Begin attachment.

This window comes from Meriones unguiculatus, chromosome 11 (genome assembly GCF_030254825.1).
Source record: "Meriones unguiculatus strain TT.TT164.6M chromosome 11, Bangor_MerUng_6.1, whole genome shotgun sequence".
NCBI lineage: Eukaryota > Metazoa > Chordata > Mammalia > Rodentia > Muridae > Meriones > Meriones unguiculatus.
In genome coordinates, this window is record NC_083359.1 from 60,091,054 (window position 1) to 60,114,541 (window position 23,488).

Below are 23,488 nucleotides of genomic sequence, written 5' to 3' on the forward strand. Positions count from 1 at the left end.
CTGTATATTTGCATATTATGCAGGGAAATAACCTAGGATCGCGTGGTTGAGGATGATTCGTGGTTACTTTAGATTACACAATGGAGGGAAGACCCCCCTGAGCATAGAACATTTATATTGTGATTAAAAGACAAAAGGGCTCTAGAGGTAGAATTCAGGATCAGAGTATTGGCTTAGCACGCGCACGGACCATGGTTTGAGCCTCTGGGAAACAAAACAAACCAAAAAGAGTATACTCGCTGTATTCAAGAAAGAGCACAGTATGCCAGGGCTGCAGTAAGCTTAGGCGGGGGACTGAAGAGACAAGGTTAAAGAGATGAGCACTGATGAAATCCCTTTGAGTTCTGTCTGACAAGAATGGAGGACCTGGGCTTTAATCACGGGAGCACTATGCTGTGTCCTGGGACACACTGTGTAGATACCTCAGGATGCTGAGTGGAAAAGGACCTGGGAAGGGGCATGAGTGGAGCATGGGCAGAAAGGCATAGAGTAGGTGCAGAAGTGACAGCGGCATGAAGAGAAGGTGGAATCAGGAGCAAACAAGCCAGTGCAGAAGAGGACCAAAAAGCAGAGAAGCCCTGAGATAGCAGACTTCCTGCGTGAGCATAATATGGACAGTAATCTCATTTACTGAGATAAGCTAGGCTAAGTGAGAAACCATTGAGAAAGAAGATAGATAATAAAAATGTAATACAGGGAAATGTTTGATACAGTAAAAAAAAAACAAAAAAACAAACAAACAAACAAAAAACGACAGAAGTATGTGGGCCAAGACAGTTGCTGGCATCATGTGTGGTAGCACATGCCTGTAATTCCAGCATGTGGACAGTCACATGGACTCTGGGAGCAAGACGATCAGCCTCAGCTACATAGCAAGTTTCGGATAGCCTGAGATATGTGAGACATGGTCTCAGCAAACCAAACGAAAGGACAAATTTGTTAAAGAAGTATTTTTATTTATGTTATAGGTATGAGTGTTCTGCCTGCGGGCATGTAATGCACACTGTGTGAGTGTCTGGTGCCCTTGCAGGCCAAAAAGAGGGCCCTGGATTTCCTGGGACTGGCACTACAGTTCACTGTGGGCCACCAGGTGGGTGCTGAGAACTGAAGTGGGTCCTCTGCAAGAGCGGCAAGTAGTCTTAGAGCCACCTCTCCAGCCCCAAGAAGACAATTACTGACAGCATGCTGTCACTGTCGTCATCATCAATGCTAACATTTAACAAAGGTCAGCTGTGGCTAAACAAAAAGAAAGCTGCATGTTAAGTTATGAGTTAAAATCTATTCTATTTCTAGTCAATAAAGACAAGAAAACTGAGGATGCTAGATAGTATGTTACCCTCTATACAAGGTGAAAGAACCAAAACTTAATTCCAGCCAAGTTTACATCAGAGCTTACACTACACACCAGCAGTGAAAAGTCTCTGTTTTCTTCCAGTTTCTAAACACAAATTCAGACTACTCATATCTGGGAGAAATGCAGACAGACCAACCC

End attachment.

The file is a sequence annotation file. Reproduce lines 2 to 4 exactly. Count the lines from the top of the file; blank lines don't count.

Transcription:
Source record: "Meriones unguiculatus strain TT.TT164.6M chromosome 11, Bangor_MerUng_6.1, whole genome shotgun sequence".
NCBI lineage: Eukaryota > Metazoa > Chordata > Mammalia > Rodentia > Muridae > Meriones > Meriones unguiculatus.
In genome coordinates, this window is record NC_083359.1 from 60,091,054 (window position 1) to 60,114,541 (window position 23,488).